That’s not what persecuted means

I have restrained myself from commenting on the nonsense that one branch of one party put us through with 16 days of what amounted to extortion, but there is at least one incident about the recent craziness in Congress that I have to comment upon: Stenographer in U.S. Congress disrupts debt ceiling vote to rant about Jesus or House Stenographer Seizes Microphone In Bizarre Rant.

So this woman, whose job it is to record the official things said in the House of Representatives, at the end of a 16-day fiasco that cost taxpayers billions of dollars, put hundreds of thousands of people temporarily out of work, cost the economy much more, contributed to some needless deaths, and very nearly put the credit of the entire nation in jeopardy, in the moments before a last minute vote to bring said idiocy to a close, she rushes the microphone and begins ranting about Freemasons and how the country ought to be a Christian nation but isn’t and “praise Jesus!”

When I say “rant,” I mean that it was, vehement, immoderate, and exceeding normal parameters of behavior. Rushing to the speaker’s podium was a violation of the rules of the House, a violation of the duties of her job, and a violation of common courtesy and decorum. Furthermore, the content of her speech was nonsense. The individual sentences don’t add up to any sort of coherent message. It is a weird mix of out-of-context religious statements, an old conspiracy theory, and two assertions not supported by the rest of her statement.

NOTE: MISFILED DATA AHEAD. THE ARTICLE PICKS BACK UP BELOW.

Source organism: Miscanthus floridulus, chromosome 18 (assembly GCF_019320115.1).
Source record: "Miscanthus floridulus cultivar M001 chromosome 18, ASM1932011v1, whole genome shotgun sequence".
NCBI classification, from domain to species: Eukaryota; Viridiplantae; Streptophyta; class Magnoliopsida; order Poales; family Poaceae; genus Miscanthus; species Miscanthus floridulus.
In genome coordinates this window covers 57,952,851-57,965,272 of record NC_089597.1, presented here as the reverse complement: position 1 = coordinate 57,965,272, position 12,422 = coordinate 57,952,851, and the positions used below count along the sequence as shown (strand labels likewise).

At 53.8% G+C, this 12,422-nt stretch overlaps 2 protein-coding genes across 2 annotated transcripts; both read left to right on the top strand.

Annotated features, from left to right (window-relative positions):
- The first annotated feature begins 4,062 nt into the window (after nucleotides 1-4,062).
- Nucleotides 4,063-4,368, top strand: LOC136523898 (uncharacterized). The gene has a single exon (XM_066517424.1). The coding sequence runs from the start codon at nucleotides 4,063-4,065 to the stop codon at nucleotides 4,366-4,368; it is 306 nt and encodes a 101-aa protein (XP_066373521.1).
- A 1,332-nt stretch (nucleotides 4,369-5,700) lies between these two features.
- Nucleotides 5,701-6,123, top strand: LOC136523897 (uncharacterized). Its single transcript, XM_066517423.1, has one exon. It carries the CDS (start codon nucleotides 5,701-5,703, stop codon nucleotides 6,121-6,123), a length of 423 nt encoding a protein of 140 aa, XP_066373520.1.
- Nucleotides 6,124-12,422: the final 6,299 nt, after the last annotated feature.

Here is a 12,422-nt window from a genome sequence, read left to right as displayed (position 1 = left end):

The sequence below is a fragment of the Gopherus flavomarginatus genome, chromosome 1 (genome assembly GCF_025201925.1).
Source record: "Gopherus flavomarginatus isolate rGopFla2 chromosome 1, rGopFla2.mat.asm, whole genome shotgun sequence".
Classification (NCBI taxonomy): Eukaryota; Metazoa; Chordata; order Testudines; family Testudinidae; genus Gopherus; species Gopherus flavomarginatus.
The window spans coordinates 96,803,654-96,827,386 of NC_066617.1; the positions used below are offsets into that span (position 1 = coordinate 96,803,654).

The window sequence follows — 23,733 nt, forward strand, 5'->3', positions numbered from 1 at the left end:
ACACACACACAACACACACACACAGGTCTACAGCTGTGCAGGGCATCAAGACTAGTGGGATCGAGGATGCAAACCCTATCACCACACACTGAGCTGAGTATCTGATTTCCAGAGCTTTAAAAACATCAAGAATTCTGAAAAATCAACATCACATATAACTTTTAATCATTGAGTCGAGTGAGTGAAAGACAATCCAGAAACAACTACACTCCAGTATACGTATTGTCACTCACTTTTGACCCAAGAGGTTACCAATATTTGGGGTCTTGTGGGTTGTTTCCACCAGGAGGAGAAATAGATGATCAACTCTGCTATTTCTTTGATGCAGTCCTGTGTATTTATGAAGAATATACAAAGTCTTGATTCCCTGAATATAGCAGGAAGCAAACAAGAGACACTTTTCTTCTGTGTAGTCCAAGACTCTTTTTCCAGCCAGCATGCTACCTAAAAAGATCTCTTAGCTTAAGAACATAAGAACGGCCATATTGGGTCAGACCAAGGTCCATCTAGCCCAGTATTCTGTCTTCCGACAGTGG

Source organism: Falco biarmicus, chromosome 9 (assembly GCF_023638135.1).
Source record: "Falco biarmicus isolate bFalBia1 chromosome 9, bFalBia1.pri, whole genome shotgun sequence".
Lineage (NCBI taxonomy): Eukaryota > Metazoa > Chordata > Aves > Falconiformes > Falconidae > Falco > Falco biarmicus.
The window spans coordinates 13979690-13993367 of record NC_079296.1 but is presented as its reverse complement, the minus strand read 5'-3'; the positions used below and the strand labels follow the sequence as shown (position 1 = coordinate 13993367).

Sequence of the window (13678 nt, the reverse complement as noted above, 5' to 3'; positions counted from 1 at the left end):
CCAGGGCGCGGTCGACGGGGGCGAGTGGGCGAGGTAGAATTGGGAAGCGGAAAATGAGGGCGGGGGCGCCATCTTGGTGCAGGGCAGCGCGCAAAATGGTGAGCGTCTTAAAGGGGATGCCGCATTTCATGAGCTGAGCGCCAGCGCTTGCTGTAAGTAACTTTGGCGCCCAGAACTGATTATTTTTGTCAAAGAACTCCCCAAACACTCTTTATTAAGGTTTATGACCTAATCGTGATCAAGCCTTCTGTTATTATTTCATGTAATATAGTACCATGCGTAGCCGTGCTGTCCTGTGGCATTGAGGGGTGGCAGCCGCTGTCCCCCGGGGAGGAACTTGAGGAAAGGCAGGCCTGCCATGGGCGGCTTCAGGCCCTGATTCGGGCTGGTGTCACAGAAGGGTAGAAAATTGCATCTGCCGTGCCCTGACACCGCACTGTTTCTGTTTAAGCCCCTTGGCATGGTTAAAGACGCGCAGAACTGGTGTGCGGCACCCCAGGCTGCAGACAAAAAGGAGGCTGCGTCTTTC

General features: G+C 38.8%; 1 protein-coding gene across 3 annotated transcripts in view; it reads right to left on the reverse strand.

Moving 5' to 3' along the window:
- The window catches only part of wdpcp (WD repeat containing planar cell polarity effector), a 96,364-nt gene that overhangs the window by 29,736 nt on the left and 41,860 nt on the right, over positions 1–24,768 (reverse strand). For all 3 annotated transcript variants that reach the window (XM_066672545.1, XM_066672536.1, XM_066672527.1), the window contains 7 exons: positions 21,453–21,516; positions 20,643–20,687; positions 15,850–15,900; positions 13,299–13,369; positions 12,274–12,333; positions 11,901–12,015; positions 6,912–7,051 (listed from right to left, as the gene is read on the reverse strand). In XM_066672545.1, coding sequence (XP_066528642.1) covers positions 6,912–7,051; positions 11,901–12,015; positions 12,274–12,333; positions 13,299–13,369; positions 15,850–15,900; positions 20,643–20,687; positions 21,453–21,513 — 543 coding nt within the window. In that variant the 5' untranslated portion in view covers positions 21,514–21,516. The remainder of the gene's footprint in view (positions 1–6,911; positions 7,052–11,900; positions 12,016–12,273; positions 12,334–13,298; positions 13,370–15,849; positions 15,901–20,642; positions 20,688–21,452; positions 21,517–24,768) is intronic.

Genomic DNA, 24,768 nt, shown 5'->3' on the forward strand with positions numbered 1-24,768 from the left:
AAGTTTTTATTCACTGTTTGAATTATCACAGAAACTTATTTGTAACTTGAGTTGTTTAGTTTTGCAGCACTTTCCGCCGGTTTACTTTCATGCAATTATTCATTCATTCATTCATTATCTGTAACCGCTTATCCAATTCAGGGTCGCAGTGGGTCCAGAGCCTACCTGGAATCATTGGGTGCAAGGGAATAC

Members of the Sergeant-at-Arms staff removed her from the room, and she was taken to a hospital for psychiatric evaluation.

Enter Fox News, where, on Fox and Friends, they tried to make the case that this woman was being persecuted for her religious views. That’s right, being taken for psychiatric evaluation after behaving in a crazy manner, doing something that even her husband agreed was completely out of character is the new definition of persecution.

There are things that qualify as persecution. Being arrested for wearing a pro-Democrat t-shirt while standing in line for a public appearance (not even a party event, a public event) of a Republican President is persecution. Being arrested for just talking about gay rights is persecution. Being a lesbian who is correctively raped to try to turn her straight (and a government official saying that raping school girls is preferable to same-sex love) is persecution. Having a bar raided and customers beaten, harassed and humiliated by police without probable cause, then the commanders lie to try to cover it up just because it’s a gay bar is persecution.

When you cause a disruption on the floor of the House of Representatives, violating the rules, your job guidelines, and decorum in an act that members of both parties present all referred to as “out of character,” “disturbing,” and “an episode” being taken to a hospital for psychiatric evaluation is the kind thing to do.

Be glad she did it in the House of Representatives, rather than, say, in the street in front of her own house if she happened to live in Dallas, because she might have been gunned down (and then have the police lie about it after).

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About fontfolly

I've loved reading for as long as I can remember. I write fantasy, science fiction, mystery, and nonfiction. For more than 20 years I edited and published an anthropomorphic sci-fi/space opera literary fanzine. I attend and work on the staff for several anthropormorphics, anime, and science fiction conventions. I live near Seattle with my wonderful husband, still completely amazed that he puts up with me at all.

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  1. That’s not what persecuted means, part 2 | Font Folly - October 20, 2013

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